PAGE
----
One of the great mysteries of the universe is how conservative Republicans have made themselves seem to be the friend of the average guy. Despite cutting a huge range of social programs including Medicare, Housing and Urban Development, and Food Stamps, somehow they’ve convinced your average person that “liberals” are to blame for all the problems of working class America. As more information becomese available from the horrible shooting in Tennessee, it has become clear that Unitarian Universalists were targeted for their liberal viewpoints. Here’s a guy that has lost his job, and just been told that the Government is cutting his food stamps, and yet he targets “liberals” who are generally the advocates for programs that help the poor by using federal money. True, this guy was not the brightest bulb out there, but how much sense does it take to realize that the people cutting the programs that you depend on are the ones you should be angry at? True, it’s just one nutter, but I think it speaks volumes about a larger toxic lie that somehow much of the working class has bought into. By telling people that liberals are going to “take away your right to hunt” and “ban the bible” (both real tactics used in recent years) conservatives have managed to hide the fact that they are screwing the average person while making themselves rich. Nonetheless, this guy isn’t going to be hunting ever again, or owning a gun, and I suspect his bible isn’t going to do him a heck of alot of good either come “judgement day”, but he can probably be thankful that the liberals he terrorized will nonetheless be likely to advocate against the death penalty…

  • Carol Maltby

    It wasn’t just the abstract enemies that the hate radio he listened to encouraged. It’s important to realize that Adkisson had a personal emotional connection to the congregation. His ex-wife Liza Alexander of Powell, was a former long-time member of the congregation there. They’d divorced 8 years ago after he’d held a gun to her head. emotional tone to the online responses to the Knox News article. I’m used to seeing a lot of anger and blame and reactionary zeal as online responses to this sort of news. Instead, I was seeing a lot of compassion and intelligence, the understanding that Adkisson seemed to have long-term mental problems, and an interest in talking about the positive aspects of Unitarian Universalism. Some posters said they hadn’t really known what the church was about, and appreciated learning about UU values. This congregation didn’t just give lip service to supporting LGBTQ issues, they did things like have a drop-in coffee house on Saturday nights for LGBTQ teens. My heart goes out to the kids who were performing. I’m not clear if it was just a play of some sort, or if it was a Youth Sunday service in dramatic form. I remember UU Youth Sunday services giving me a good grounding in the crafting of ritual when I was a teen. May the loving embrace of their community help them with their healing.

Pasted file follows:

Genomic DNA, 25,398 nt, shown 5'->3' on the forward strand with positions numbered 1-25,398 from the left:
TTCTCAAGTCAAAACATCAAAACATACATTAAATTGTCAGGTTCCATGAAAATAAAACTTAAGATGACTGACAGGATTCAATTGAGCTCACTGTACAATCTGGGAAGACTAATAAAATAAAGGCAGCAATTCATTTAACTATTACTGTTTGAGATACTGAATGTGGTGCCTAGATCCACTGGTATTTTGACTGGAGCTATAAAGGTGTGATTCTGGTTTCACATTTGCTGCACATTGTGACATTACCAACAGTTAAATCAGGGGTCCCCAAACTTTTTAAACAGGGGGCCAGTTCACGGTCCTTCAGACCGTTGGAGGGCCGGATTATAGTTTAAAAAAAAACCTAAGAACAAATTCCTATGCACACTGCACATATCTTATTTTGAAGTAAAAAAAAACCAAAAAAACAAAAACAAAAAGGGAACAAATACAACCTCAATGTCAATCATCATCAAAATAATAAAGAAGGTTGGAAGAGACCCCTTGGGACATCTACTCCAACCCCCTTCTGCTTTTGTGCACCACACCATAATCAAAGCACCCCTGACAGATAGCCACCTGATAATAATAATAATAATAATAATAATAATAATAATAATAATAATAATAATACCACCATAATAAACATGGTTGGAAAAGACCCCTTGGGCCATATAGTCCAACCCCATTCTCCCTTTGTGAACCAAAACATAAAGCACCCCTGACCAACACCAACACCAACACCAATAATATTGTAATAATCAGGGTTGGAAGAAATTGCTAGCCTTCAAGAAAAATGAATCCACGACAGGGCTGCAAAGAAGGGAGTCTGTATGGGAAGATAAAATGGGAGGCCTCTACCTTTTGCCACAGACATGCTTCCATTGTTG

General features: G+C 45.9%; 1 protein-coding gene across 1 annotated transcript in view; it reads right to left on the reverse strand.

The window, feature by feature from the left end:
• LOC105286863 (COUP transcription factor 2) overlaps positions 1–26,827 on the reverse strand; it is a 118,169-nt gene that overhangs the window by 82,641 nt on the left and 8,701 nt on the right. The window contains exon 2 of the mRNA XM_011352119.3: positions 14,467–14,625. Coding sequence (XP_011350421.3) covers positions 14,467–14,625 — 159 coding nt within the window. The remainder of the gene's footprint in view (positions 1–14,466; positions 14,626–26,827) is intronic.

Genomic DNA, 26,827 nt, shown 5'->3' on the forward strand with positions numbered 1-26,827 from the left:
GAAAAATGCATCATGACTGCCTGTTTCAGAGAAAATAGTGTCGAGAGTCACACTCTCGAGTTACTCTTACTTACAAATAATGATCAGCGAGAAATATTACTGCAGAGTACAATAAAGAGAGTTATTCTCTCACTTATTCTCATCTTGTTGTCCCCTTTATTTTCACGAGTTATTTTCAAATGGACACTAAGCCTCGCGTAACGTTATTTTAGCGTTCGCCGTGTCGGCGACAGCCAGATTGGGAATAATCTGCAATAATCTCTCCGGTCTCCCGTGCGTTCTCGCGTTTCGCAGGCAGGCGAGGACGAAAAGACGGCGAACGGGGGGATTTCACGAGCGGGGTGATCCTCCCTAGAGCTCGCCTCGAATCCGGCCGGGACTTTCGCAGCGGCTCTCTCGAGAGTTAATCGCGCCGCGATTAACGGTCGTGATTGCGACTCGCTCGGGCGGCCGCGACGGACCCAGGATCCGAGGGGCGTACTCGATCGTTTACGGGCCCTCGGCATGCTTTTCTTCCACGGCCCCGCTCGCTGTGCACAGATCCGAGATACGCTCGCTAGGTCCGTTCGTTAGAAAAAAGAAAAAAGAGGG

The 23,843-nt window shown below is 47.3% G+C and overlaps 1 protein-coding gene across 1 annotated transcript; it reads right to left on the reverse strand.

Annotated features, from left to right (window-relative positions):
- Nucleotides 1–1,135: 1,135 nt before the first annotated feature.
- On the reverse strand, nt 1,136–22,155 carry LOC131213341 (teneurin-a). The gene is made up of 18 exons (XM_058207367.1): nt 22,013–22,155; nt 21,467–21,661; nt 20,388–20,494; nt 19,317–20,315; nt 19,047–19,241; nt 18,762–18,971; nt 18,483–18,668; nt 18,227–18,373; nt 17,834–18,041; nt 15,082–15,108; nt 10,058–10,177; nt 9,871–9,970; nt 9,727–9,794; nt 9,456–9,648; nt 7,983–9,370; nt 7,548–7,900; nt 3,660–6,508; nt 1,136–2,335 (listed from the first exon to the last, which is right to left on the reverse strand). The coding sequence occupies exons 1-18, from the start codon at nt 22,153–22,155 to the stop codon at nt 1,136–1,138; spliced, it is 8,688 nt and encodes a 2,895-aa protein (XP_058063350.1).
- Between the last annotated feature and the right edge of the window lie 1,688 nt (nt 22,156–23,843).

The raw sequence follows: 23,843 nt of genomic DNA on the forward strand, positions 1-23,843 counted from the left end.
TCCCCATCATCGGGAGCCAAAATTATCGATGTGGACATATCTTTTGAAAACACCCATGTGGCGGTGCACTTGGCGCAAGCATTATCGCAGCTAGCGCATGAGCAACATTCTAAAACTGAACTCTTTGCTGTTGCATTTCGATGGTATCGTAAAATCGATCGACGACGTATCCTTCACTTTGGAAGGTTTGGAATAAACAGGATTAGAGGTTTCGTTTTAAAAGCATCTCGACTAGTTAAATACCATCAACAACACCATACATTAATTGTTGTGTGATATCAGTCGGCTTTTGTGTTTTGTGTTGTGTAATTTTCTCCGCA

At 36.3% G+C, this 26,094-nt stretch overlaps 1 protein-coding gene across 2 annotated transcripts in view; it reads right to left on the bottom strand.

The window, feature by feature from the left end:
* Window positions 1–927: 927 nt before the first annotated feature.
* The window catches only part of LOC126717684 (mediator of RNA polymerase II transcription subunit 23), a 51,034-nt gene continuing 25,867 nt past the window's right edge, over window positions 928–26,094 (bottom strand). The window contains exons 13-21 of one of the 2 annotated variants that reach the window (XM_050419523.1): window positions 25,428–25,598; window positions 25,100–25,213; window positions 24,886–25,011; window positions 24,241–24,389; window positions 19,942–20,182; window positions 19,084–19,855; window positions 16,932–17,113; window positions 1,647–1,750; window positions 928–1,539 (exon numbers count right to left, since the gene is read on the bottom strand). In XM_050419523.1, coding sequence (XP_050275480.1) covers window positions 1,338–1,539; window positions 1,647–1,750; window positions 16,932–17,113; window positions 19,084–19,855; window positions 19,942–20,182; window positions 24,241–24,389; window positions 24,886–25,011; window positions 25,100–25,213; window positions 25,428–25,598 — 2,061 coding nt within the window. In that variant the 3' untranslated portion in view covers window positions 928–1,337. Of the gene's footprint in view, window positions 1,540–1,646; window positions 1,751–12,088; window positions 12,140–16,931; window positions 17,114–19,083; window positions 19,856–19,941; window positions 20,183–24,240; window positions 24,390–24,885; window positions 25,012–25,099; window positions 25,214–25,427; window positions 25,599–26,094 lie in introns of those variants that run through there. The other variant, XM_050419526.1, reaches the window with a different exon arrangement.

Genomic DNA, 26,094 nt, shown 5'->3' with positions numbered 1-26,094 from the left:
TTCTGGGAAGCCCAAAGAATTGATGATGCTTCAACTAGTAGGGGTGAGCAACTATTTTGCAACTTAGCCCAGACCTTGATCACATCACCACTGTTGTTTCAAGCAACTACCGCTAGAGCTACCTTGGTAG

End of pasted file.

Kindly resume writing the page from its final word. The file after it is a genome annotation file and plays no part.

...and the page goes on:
• Carol Maltby

    Brock and Lark, if you’re reading this I think we’d value your local perspective.

  • genexs

    Heartbreaking. We will help, Jason.

  • Sangrail

    Friends of mine were in the church at the time of the shooting. I am feeling so fortunate that they were not injured, but I have heard so much about the sad loss of Greg McKendry, who evidently put himself between the gunman and members of the congregation.There’s no if’s here, there are pagans and members of CUUPS in that congregation. When I first heard the news, even before anything about the gunman’s motives were known, I couldn’t help but guess that it was because the UU *is* the sort of church it is – welcoming, and accepting of pagans, of religious diversity, of glbt, and human diversity.

  • Yvonne

    This is so sad. It’s terrible that people should be killed for trying to make a difference to others’ lives, and for being accepting and loving and inclusive. My heart goes out to the Tennessee Valley UUs, and they are in my thoughts and prayers. I hope they find healing.

  • Yvonne

    If anyone wants to send condolences, you can do so at this special blog set up by the Unitarian Universalist Association.

  • writtenwyrdd

    This is absolutely horrible, but it is not terrorism, Deborah. It is a hate crime, yes. And it’s wrong and all kinds of indescribably horrible that this idiot saw fit to attack innocent people. But it is not terrorism. If you start labeling every act of violence or protest terrorism, you are playing into the hate monger’s hands. Because soon anything that smacks of disapproval from the government–including peaceful protests–will be terrorism.

  • Yvonne

    Illisse asked if there was a relief fund for the Tennessee Valley Unitarian Universalist Church.There is: Unitarian Universalist Association Launches Knoxville Relief FundIt will be used to provide spiritual care and practical financial assistance to those affected by the tragedy in Knoxville, Tennessee.

  • Illisse

    Thank you Yvonne~Illisse